Thursday, March 11, 2010


I attended a Foundation meeting yesterday and heard some great things about awards our library is winning, ones we're nominated for, and perhaps most importantly, the work we're doing at the county jail. We believe our public library may be the only one in the nation with a full branch of the library housed in the jail. It has much of the material you'd find at any library branch, with a few differences. For example, all the books are paperbacks so they cannot be used as weapons. Only the librarians have internet access on the branch computers, though the patrons can use CDs such as the Florida Statutes to do research.

But here's the surprising part. The sheriff's office pays half of the expense to maintain the library, and has for years through administrations of sherriffs both Republican and Democrat. I've known all the sherriffs in the 30 years since the jail library opened, and none of those men and women were bleeding-heart liberals coddling criminals. Far from it. But they knew that inmates who earn GEDs through library programs have a lower recidivism rate. The studies bear this out and offering GED classes is an important part of what the library can do.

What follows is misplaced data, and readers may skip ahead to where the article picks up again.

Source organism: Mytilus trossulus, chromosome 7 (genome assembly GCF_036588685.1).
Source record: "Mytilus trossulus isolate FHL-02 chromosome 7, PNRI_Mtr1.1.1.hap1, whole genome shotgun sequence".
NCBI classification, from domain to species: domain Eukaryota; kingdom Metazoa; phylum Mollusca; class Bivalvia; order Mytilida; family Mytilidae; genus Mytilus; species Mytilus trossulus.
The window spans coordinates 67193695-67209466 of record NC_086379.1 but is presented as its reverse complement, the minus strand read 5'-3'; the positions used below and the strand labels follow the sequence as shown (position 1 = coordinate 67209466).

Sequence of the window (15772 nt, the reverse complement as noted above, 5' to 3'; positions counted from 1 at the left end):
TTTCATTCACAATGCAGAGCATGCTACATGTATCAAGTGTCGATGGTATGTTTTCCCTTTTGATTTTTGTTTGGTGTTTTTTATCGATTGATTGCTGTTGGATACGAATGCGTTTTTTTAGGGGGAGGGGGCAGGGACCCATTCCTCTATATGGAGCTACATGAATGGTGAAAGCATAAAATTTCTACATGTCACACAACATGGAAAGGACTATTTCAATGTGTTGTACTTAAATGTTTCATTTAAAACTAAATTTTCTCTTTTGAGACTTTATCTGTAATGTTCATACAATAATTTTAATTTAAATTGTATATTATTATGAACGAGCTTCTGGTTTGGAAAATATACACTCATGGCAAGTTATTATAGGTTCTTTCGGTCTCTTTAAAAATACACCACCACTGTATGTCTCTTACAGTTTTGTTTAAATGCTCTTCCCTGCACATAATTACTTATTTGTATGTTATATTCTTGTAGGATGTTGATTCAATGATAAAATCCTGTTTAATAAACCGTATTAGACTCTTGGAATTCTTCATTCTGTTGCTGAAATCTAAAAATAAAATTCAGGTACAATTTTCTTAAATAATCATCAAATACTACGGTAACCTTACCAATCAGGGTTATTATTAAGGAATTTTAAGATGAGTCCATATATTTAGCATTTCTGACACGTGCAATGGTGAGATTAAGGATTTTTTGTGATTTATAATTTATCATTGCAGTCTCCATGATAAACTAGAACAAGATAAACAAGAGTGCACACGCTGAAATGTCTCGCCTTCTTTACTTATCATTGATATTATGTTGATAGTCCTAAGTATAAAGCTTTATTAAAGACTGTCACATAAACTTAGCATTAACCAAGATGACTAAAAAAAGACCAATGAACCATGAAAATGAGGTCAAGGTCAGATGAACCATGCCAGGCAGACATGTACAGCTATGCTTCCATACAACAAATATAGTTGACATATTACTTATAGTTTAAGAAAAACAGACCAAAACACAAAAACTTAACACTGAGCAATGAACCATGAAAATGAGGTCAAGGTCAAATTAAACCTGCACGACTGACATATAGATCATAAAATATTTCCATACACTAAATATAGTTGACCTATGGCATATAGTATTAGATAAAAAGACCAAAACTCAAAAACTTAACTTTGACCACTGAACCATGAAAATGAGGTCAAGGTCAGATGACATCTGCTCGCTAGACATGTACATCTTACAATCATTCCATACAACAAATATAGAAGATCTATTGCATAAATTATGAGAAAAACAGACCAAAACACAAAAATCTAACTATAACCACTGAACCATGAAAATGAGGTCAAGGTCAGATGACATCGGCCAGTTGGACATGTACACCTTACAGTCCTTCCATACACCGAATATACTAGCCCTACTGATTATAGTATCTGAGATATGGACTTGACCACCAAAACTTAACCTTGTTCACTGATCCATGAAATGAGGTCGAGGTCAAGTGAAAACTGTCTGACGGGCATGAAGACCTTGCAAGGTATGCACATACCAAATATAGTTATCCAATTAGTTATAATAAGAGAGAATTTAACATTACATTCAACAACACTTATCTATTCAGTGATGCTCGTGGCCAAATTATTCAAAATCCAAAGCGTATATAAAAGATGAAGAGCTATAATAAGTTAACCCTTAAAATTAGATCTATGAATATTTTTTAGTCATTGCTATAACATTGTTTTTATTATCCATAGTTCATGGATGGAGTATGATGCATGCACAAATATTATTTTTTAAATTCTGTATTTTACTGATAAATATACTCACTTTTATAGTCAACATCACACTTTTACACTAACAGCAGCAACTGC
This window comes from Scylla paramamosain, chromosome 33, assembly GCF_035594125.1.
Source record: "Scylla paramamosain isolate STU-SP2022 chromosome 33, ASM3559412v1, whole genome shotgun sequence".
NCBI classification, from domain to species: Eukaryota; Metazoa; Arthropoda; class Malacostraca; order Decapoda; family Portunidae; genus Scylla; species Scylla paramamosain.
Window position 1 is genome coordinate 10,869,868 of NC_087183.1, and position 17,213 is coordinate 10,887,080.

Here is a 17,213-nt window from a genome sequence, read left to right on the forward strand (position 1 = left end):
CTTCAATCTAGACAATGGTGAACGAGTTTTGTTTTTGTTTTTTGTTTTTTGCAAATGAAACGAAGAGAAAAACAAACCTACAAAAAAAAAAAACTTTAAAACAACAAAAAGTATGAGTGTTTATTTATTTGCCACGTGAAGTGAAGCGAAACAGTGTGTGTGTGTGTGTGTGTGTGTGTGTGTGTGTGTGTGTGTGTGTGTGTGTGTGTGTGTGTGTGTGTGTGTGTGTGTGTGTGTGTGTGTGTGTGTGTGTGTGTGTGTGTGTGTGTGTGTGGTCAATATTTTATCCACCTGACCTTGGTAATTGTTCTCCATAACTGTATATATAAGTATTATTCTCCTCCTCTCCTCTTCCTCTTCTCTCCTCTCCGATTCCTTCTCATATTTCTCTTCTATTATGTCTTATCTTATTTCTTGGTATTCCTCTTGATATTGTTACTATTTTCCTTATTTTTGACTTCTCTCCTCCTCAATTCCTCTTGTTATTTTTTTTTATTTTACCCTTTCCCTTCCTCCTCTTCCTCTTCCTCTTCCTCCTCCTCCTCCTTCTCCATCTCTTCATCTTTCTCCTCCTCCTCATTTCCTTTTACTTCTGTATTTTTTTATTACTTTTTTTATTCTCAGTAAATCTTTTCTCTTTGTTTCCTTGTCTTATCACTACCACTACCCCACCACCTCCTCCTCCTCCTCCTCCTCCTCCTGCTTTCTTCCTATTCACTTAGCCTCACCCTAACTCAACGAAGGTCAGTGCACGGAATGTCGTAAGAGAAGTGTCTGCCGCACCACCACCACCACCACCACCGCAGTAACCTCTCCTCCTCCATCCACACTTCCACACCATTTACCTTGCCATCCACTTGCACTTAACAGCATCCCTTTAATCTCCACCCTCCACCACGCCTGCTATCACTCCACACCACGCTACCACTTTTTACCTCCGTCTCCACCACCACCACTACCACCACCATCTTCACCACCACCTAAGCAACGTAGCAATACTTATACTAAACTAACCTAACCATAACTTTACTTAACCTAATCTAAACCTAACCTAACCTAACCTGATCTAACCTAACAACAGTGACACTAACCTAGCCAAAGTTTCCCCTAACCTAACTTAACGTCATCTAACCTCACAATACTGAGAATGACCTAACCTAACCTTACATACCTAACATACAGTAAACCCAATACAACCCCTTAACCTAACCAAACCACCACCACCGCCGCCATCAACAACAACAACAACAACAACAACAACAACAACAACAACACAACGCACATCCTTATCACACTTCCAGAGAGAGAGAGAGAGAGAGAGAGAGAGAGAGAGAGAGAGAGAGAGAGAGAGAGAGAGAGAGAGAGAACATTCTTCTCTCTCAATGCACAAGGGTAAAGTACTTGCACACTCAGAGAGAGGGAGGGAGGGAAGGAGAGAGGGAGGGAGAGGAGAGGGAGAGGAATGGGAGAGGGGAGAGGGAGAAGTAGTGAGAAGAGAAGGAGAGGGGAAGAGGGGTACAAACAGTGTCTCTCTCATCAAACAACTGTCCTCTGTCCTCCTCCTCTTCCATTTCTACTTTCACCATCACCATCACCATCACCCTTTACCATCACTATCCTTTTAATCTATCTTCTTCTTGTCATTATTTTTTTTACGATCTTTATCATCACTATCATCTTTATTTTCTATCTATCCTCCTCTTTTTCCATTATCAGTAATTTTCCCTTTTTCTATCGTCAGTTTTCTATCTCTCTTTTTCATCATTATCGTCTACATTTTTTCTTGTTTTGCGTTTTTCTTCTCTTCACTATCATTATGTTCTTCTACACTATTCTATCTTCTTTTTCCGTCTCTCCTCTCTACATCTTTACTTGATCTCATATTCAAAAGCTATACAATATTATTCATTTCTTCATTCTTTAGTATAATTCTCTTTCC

In addition, the library staff worked with inmates last year to help them make recordings of them (the inmates) reading story books. These recordings were sent to the inmates' children at Christmastime. There are book clubs at the jail, though I wasn't surprised to find they're more popular with the female than the male inmates.

There are other library systems that have services to county inmate populations, but we have not found another branch library such as ours that's open four days a week as part of the jail complex. Our Jail Service branch has grown much larger over the 30+ years it's been open, wins awards and is still going strong. It is a credit to the people who believe in the power of public libraries as a necessary component of a thriving community, and I'm proud of the ACLD staff who continually come up with new and innovative methods to work with a challenging and underserved population.

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